Welcome to the Profit of Education website. Continuing the conversation begun in the book Profit of Education, we discuss the latest economic evidence on education reform.

Do High Flyers Maintain Their Altitude?

The Fordham Institute reports on a new study that tracks individual, high-performing (90th percentile) students over time and checks on how many fall from the heights. The answer, according to Fordham, is that almost half descend from top decile performance. This is a very good study and I certainly recommend you read it.

Now for the whine. The Fordham press release exaggerates the results a lot. The press release says

The study sought to determine whether these “high flyers”—originally scoring at or above the 90th percentile—“maintain their altitude” over time? The answer? While most did, almost half did not.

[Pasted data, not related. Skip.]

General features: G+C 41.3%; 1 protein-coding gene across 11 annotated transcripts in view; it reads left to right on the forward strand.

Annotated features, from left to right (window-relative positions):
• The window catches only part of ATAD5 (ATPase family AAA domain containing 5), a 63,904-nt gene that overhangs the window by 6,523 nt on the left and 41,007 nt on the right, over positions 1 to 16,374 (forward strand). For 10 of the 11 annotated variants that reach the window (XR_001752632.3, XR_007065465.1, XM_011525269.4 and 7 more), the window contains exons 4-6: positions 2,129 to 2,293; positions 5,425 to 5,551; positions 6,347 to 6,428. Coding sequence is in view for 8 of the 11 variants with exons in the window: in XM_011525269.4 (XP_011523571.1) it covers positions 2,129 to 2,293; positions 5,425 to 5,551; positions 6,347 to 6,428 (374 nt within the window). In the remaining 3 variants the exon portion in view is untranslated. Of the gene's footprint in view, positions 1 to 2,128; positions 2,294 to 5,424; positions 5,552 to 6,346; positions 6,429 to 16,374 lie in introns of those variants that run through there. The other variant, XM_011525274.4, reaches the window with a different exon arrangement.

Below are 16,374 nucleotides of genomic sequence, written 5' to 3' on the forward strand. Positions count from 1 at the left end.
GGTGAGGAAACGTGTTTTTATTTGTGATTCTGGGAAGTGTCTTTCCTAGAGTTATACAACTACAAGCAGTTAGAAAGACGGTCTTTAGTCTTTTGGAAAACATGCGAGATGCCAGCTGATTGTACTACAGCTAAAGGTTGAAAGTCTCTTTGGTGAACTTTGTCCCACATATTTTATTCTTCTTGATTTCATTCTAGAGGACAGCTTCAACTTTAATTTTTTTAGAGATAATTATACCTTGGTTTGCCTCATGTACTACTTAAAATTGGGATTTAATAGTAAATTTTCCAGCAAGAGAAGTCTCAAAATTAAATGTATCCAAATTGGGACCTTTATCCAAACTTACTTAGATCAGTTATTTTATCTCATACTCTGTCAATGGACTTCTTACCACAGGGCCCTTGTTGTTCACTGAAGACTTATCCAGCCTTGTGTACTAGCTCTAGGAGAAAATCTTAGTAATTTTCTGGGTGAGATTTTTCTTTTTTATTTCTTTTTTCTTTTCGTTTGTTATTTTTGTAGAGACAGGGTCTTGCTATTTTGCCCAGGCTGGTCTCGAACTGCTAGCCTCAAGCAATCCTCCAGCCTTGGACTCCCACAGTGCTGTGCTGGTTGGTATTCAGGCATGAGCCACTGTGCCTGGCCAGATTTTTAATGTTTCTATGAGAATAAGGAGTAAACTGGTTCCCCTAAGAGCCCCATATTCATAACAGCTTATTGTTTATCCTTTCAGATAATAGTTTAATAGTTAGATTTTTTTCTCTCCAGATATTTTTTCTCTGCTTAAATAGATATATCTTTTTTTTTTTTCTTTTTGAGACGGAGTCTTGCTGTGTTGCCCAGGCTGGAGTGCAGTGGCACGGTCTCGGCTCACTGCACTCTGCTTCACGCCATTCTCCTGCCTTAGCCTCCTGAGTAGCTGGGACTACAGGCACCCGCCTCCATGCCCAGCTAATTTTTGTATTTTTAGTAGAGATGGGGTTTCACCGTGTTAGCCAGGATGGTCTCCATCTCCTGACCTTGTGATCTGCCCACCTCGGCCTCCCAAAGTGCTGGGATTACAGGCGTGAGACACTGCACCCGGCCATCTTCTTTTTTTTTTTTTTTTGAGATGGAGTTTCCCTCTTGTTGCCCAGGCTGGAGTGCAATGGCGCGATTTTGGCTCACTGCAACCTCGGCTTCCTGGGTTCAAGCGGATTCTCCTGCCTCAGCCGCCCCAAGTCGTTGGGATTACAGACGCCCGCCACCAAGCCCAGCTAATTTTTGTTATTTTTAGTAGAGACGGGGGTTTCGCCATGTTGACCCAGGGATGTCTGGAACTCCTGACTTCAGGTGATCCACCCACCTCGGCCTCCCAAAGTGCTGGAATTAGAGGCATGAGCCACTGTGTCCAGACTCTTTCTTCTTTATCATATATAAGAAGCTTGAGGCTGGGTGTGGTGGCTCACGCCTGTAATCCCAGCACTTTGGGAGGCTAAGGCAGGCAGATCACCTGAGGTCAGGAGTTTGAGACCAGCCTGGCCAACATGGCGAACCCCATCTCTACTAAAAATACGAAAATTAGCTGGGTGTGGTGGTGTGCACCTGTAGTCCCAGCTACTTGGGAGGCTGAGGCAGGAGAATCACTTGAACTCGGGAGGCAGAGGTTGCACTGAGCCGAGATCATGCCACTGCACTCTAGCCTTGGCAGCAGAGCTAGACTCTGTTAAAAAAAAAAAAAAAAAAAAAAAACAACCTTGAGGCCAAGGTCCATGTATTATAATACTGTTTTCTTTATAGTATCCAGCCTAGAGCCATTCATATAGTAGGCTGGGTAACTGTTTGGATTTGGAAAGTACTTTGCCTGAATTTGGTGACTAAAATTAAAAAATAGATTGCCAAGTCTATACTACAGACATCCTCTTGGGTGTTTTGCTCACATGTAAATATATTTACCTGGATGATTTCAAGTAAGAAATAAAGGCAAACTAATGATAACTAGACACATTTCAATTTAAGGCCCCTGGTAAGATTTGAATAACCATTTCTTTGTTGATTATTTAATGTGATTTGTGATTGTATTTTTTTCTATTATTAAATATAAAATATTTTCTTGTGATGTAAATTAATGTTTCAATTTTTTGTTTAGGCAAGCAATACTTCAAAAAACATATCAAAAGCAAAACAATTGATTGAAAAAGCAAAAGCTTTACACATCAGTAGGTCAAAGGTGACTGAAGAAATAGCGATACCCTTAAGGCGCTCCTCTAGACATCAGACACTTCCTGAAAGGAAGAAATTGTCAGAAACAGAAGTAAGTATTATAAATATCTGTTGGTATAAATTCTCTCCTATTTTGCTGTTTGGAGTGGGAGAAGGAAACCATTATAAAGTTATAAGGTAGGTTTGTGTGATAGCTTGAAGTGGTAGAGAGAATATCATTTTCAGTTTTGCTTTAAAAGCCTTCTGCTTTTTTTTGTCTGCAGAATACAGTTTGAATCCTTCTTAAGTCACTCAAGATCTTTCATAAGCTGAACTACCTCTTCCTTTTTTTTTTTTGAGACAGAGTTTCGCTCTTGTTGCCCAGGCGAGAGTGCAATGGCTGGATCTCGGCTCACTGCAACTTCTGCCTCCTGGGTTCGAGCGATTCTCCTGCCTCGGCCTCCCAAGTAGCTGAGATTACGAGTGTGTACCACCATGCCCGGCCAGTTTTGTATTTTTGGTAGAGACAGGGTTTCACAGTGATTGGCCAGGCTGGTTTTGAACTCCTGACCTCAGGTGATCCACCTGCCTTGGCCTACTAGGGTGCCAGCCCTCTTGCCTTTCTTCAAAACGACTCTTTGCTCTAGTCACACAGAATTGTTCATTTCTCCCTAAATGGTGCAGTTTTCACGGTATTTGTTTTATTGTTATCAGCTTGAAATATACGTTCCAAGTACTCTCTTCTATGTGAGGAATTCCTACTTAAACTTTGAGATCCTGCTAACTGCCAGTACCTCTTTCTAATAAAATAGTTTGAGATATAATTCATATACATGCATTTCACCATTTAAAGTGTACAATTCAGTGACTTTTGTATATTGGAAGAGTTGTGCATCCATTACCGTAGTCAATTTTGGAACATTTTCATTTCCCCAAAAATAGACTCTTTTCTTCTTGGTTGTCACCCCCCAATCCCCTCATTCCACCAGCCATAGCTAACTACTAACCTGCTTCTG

The problem is that one would expect a fair number of students to drop out of the top tenth just because tests give imperfect results. The study authors understand this just fine. They explain that the reported 43 percent of elementary school math students who “descended” from the top tenth is really only 26 percent after adjusting for measurement error. So it’s more like a quarter of high flyers descended, not a half.

School reform is too polluted with hyperbole. So two cheers to Fordham for the good work but a couple of lashes with a wet noodle for the unneeded exaggeration.

 

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One Response to Do High Flyers Maintain Their Altitude?

  1. JFCronin says:

    Thanks for noticing the appendix in which we discuss the adjustment to the attrition statistic. While it’s true that 30% to 50% dropped out, a substantive portion is explained by error in the measure.

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